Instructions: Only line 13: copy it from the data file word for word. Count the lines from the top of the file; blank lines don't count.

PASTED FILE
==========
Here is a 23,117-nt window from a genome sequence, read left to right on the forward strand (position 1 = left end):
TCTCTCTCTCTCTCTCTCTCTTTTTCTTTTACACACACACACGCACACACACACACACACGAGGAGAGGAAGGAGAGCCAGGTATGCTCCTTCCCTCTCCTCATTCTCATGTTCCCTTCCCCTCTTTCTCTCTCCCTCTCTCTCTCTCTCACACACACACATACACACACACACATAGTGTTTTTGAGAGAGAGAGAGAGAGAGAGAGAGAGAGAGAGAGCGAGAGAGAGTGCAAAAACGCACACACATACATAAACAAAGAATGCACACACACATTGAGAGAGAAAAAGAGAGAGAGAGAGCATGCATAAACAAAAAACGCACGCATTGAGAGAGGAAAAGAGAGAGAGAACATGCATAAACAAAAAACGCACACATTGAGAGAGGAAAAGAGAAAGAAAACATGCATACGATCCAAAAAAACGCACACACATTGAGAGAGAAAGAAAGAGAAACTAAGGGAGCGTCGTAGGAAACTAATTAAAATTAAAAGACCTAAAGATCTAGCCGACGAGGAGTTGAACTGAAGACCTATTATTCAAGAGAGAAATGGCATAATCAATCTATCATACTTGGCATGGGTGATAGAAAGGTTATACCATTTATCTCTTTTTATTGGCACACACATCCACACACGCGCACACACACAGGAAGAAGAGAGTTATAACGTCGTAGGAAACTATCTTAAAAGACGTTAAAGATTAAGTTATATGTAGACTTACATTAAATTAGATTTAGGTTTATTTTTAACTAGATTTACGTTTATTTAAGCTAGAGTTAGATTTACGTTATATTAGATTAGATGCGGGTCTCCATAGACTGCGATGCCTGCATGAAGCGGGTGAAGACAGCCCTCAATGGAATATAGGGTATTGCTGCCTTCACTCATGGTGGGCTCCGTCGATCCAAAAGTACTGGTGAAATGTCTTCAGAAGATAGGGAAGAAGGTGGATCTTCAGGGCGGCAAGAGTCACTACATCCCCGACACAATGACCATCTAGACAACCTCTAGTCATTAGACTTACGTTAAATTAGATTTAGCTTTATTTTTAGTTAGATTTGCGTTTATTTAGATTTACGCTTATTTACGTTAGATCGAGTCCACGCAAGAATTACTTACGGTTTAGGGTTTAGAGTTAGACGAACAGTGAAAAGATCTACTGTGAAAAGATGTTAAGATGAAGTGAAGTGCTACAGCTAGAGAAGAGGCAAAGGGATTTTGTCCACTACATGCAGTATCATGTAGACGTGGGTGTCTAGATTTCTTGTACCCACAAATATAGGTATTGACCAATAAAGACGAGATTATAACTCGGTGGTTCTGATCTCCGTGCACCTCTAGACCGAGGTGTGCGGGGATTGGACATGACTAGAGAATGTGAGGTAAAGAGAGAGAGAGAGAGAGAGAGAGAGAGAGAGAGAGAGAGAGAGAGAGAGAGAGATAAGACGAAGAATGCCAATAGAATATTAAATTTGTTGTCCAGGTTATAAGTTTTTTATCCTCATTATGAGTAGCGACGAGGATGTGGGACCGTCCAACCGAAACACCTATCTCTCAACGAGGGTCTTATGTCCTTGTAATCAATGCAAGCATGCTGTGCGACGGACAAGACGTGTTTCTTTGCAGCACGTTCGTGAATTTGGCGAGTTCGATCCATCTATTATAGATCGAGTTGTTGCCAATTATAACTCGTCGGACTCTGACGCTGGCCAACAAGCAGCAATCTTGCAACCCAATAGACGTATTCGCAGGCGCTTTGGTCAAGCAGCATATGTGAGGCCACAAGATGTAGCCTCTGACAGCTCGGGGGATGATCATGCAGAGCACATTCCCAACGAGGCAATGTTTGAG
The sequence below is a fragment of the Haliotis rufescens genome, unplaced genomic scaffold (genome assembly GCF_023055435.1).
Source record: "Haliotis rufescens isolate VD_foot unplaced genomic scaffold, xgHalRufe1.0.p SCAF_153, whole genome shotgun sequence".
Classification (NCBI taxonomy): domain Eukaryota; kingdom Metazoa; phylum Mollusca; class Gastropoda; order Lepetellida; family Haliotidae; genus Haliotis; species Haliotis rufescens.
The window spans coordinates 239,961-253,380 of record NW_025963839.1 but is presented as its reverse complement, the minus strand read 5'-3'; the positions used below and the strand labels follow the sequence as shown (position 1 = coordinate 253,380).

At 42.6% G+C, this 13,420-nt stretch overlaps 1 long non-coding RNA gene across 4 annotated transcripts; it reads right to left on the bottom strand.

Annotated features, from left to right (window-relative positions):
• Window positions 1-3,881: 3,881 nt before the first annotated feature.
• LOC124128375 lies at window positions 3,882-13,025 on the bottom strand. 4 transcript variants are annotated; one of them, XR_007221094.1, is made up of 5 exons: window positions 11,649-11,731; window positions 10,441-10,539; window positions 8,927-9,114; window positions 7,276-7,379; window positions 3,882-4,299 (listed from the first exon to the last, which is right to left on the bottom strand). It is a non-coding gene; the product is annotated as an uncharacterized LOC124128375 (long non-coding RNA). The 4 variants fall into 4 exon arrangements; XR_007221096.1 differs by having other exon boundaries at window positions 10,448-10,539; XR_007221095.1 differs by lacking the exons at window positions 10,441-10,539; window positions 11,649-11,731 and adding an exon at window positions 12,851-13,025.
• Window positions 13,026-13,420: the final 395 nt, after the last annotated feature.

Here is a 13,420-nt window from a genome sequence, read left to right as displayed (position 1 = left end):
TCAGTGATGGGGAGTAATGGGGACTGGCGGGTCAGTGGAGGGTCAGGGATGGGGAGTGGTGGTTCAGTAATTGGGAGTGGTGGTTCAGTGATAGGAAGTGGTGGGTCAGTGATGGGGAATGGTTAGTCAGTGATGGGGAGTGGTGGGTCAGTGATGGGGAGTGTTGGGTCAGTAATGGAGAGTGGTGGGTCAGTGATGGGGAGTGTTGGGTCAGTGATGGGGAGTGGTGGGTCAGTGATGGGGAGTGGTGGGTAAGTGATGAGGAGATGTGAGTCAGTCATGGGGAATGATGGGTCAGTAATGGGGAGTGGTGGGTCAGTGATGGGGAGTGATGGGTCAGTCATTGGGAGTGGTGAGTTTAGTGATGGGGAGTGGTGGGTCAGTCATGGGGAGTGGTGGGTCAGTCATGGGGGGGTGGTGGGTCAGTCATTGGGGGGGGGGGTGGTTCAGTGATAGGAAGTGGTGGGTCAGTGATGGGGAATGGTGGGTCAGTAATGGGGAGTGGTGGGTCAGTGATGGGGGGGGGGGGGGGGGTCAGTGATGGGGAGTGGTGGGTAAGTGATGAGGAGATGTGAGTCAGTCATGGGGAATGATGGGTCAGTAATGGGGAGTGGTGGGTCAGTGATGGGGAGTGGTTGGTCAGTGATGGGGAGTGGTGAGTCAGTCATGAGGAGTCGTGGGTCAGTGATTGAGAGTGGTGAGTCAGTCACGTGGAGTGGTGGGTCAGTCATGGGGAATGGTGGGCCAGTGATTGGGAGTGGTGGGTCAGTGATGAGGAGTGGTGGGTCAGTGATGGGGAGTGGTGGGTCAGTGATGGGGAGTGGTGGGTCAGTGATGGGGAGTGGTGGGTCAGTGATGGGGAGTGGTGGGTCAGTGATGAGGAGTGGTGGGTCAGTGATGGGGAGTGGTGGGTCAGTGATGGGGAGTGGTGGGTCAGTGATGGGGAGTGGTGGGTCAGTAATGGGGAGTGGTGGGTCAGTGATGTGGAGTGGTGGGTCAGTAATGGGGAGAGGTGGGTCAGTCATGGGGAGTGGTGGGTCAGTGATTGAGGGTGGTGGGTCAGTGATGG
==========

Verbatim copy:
TCAGTGATGGGGAGTAATGGGGACTGGCGGGTCAGTGGAGGGTCAGGGATGGGGAGTGGTGGTTCAGTAATTGGGAGTGGTGGTTCAGTGATAGGAAGTGGTGGGTCAGTGATGGGGAATGGTTAGTCAGTGATGGGGAGTGGTGGGTCAGTGATGGGGAGTGTTGGGTCAGTAATGGAGAGTGGTGGGTCAGTGATGGGGAGTGTTGGGTCAGTGATGGGGAGTGGTGGGTCAGTGATGGGGAGTGGTGGGTAAGTGATGAGGAGATGTGAGTCAGTCATGGGGAATGATGGGTCAGTAATGGGGAGTGGTGGGTCAGTGATGGGGAGTGATGGGTCAGTCATTGGGAGTGGTGAGTTTAGTGATGGGGAGTGGTGGGTCAGTCATGGGGAGTGGTGGGTCAGTCATGGGGGGGTGGTGGGTCAGTCATTGGGGGGGGGGGTGGTTCAGTGATAGGAAGTGGTGGGTCAGTGATGGGGAATGGTGGGTCAGTAATGGGGAGTGGTGGGTCAGTGATGGGGGGGGGGGGGGGGGTCAGTGATGGGGAGTGGTGGGTAAGTGATGAGGAGATGTGAGTCAGTCATGGGGAATGATGGGTCAGTAATGGGGAGTGGTGGGTCAGTGATGGGGAGTGGTTGGTCAGTGATGGGGAGTGGTGAGTCAGTCATGAGGAGTCGTGGGTCAGTGATTGAGAGTGGTGAGTCAGTCACGTGGAGTGGTGGGTCAGTCATGGGGAATGGTGGGCCAGTGATTGGGAGTGGTGGGTCAGTGATGAGGAGTGGTGGGTCAGTGATGGGGAGTGGTGGGTCAGTGATGGGGAGTGGTGGGTCAGTGATGGGGAGTGGTGGGTCAGTGATGGGGAGTGGTGGGTCAGTGATGAGGAGTGGTGGGTCAGTGATGGGGAGTGGTGGGTCAGTGATGGGGAGTGGTGGGTCAGTGATGGGGAGTGGTGGGTCAGTAATGGGGAGTGGTGGGTCAGTGATGTGGAGTGGTGGGTCAGTAATGGGGAGAGGTGGGTCAGTCATGGGGAGTGGTGGGTCAGTGATTGAGGGTGGTGGGTCAGTGATGG